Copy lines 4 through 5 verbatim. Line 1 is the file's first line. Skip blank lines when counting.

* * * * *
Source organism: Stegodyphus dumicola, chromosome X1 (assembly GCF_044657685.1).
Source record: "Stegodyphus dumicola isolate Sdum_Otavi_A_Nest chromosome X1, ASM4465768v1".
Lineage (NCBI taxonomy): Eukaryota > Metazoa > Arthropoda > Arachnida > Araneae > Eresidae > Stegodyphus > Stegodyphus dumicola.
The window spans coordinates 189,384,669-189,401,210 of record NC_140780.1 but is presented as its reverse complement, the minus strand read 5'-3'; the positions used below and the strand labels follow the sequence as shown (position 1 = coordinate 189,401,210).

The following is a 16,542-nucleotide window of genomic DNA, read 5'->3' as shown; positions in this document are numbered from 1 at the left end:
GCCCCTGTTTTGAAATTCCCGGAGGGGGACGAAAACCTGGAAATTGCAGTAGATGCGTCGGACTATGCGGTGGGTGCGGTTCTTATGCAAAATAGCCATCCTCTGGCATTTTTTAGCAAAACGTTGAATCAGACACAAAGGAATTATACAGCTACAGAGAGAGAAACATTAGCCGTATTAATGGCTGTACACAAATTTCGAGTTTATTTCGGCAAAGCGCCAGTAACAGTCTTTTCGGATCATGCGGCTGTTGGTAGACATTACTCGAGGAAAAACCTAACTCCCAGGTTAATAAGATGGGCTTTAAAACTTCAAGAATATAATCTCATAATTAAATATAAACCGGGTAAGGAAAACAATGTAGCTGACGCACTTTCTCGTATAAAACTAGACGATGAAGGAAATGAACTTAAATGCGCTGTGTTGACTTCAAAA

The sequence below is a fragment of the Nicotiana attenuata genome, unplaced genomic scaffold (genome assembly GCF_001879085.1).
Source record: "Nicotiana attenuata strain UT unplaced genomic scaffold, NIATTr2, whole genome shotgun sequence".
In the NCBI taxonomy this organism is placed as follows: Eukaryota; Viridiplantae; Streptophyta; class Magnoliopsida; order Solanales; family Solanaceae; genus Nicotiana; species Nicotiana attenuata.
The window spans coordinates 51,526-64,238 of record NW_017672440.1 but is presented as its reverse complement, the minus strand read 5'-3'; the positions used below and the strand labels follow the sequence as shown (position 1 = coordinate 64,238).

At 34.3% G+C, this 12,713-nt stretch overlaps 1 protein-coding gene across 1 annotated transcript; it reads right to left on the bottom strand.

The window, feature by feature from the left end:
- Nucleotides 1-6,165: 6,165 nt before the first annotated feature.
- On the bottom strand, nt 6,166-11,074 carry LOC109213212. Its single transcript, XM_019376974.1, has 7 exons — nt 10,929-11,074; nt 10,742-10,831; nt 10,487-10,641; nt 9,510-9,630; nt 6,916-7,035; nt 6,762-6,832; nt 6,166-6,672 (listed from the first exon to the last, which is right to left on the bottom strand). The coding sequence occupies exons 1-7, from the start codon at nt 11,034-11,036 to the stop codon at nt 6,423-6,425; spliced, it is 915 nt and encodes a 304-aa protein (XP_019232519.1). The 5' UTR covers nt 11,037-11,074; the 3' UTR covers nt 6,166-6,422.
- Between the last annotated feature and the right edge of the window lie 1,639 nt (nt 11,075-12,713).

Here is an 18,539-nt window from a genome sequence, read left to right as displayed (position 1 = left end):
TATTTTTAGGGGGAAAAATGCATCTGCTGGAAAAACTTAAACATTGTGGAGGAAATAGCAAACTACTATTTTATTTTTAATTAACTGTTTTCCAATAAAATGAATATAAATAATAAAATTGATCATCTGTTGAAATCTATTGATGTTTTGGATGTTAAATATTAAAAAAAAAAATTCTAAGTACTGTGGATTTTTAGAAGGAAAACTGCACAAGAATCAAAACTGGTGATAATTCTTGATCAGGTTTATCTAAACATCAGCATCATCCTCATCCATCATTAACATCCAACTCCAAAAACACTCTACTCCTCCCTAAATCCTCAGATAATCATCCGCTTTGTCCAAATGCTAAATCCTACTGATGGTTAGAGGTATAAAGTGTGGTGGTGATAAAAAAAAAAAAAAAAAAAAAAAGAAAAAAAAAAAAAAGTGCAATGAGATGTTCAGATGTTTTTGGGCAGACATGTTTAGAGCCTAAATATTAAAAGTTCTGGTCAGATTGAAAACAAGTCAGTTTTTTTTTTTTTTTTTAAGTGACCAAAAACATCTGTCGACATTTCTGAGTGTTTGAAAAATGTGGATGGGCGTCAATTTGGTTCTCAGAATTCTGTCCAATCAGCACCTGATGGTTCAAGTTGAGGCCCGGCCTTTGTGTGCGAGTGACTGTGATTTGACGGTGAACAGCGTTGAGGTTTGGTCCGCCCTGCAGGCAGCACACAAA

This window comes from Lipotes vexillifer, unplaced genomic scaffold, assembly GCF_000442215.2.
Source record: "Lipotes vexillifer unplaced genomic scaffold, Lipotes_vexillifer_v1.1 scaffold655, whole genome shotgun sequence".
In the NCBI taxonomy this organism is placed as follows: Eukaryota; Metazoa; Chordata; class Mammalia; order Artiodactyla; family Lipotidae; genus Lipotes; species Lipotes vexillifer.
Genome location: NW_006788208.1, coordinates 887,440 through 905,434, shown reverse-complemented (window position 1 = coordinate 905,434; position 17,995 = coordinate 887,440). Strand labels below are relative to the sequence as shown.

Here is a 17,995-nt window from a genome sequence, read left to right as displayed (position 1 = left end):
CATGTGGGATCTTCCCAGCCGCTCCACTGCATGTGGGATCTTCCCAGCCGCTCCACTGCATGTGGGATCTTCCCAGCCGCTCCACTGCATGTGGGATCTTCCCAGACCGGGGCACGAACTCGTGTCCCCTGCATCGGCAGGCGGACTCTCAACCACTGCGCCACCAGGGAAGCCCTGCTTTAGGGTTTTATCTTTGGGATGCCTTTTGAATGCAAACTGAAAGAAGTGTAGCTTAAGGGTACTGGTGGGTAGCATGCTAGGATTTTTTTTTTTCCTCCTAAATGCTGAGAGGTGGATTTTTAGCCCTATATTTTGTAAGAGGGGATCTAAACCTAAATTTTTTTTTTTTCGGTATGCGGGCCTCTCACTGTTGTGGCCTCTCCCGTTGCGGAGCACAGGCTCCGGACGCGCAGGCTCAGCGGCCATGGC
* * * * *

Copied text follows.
The window spans coordinates 189,384,669-189,401,210 of record NC_140780.1 but is presented as its reverse complement, the minus strand read 5'-3'; the positions used below and the strand labels follow the sequence as shown (position 1 = coordinate 189,401,210).

The following is a 16,542-nucleotide window of genomic DNA, read 5'->3' as shown; positions in this document are numbered from 1 at the left end: